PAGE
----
Witness to the Passion
- Friday, January 30, 2004
“I had always believed in God, that He existed, and I was brought up to believe a certain way,” Gibson said in an interview with the international news agency Zenit during the filming. “But in my middle years, I kind of drifted, and other things took center stage. At that point, I realized I needed something more if I was going to survive. A closer investigation of the Gospel, of the story, of the whole piece, was demanded of me.
“That’s when the idea started to percolate inside my head. I began to see it realistically, re-creating it in my own mind so that it would make sense for me, so that I could relate to it.”
Now, more than a decade later as Gibson’s L.A.-based film company Icon Entertainment prepares to open “The Passion of the Christ” on 2,000 U.S. screens nationwide on Feb. 25, the film, he says, “heals me to watch it.”
“It’s a strange thing. But in watching it, I’ve found it’s actually purged me. I’ve never experienced a film like it. The wounds of Christ are what heal my wounds.”
Not Just Another Jesus Movie
Golden locks, fair skin, blue eyes and British accents — they’re all characteristics typical of the “Jesus” movies Gibson had seen before. For the man whose “Braveheart” picked up a 1995 Best Picture Oscar, authenticity and historical accuracy were paramount. And though “The Passion of the Christ” is not meant to be a documentary or a work of theology, Gibson consulted with pastors and Bible researchers to ensure authenticity and held advance screenings around the country soliciting feedback.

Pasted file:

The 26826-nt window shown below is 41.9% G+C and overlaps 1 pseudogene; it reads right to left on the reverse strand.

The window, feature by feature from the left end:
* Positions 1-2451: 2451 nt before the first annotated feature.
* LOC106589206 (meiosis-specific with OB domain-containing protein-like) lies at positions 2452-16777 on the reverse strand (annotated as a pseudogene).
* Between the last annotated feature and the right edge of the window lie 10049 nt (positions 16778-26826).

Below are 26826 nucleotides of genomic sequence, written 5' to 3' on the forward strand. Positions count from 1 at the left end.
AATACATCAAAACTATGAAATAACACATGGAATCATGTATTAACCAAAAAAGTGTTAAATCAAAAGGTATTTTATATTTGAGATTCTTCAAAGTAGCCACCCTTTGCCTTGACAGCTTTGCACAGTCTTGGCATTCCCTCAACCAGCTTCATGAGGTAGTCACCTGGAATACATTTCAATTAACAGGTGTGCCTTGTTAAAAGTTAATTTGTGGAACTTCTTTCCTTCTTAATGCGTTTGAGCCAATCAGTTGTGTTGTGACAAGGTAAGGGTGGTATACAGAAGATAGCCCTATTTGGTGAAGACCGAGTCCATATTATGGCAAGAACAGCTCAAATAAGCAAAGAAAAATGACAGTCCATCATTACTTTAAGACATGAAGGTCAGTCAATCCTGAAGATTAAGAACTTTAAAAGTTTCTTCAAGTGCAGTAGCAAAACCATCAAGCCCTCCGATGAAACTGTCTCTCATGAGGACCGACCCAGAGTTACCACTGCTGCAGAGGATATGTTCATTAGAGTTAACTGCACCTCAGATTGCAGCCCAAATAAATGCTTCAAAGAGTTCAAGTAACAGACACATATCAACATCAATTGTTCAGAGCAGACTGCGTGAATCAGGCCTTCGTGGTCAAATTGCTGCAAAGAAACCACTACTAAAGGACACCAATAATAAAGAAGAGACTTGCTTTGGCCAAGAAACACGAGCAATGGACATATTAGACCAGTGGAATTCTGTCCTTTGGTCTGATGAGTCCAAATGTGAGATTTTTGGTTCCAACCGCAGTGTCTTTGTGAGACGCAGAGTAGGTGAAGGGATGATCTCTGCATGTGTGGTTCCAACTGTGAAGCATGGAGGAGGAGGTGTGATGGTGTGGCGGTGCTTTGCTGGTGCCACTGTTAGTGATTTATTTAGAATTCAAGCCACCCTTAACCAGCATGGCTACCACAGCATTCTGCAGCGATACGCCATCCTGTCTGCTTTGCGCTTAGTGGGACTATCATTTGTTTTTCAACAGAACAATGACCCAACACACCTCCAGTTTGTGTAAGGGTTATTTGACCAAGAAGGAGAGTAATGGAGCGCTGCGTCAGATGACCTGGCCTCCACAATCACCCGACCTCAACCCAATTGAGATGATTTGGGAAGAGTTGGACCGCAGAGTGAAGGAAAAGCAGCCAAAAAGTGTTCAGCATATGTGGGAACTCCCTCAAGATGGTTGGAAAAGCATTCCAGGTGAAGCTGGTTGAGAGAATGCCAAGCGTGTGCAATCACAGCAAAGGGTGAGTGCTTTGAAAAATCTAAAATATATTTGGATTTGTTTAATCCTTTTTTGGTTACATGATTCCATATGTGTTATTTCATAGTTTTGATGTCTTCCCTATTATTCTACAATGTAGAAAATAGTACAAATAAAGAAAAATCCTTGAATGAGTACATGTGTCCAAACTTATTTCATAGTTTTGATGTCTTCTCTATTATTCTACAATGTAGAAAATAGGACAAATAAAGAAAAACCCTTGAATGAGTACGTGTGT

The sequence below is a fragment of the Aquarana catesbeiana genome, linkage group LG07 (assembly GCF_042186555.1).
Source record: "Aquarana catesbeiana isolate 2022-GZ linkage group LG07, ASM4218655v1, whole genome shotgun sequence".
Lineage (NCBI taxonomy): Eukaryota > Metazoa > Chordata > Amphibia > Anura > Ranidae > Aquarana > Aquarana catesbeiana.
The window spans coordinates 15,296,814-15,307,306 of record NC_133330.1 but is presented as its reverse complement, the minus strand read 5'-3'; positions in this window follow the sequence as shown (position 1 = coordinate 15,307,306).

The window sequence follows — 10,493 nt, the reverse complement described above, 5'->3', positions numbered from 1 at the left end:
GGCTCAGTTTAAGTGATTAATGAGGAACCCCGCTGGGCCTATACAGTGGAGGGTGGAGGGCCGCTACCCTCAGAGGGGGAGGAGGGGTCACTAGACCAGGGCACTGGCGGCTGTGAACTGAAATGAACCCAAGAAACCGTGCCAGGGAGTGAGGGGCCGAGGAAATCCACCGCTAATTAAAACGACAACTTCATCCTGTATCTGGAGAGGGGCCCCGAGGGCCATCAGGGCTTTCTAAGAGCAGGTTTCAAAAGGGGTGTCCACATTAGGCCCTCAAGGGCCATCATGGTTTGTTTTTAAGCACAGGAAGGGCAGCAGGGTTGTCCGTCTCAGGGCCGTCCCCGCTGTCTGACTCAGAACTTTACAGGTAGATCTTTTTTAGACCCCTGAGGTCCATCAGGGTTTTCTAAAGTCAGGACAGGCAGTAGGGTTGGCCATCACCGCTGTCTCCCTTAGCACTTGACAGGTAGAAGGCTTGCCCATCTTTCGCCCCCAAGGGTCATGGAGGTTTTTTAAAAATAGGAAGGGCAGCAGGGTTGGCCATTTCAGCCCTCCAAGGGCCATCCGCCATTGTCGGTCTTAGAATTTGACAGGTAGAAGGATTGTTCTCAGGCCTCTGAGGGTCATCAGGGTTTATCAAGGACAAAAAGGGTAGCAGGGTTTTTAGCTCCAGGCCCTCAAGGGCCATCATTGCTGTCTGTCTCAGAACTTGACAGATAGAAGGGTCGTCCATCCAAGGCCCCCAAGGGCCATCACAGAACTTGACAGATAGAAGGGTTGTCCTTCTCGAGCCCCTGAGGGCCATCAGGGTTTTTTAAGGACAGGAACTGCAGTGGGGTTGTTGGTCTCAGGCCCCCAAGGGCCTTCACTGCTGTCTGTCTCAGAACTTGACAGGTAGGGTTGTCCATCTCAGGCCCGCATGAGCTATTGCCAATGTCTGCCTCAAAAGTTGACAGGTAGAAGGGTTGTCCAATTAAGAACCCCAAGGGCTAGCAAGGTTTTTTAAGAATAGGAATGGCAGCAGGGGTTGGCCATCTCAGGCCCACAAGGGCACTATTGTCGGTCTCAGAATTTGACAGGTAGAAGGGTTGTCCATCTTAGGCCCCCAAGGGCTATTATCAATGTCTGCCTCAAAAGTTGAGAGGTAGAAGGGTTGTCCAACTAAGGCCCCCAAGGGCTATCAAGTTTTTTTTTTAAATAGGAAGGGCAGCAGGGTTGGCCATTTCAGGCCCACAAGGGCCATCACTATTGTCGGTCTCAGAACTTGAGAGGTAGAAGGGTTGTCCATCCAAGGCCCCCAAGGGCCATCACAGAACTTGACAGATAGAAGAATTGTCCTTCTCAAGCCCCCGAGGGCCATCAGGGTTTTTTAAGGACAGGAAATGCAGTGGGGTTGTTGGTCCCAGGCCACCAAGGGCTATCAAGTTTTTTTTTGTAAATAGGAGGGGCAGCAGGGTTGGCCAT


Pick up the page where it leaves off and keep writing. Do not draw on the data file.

“I’m telling the story as the Bible tells it,” Gibson told Zenit. “The Gospel is a complete script, and that’s what we’re filming.”
Consequently for the first time on any screen, audiences will witness the Passion in a way that many who have already seen the film say is “the closest to being there.” That includes the graphic brutality of Christ’s scourging and crucifixion; dialog (with subtitles) in the ancient languages; biblical and historical accuracy to the last detail, including a Coptic-looking Christ (Caviezel’s blue eyes were digitally altered to a deep, caramel brown); and scenes that were filmed on the outskirts of Matera, Italy, where certain sections of the city share a striking similarity to ancient Jerusalem.
In theaters: Ash Wednesday, Feb. 25, 2004
Studio/distributor: Icon Entertainment
and Newmarket Films
Screens: 2,000 throughout the U.S. (“Braveheart” opened on 2,035 screens; “Pirates of the Caribbean” on 3,300).
Director: Mel Gibson
Executive Producer: Steve McEveety
Cast: Christ: Jim Caviezel (“The Thin Red Line,” “The Count of Monte Cristo”
Mary Magdalene: Monica Belluci (“Tears of the Sun,” “The Matrix Reloaded”
Mary: Maia Morgenstern
Screenplay: Mel Gibson, Ben Fitzgerald
Music score: James Horner (“Titanic”)
Web site: www.thepassionofthechrist.com
Perhaps the element that most sets “The Passion of the Christ” apart from other movies about Jesus is Gibson’s commitment to show the horror of the cross.
“I think we have gotten too used to seeing pretty crosses on the wall, and we forget what really happened,” Gibson told Outreach. “We know that Jesus suffered and died, but we don’t really think about what it all means.
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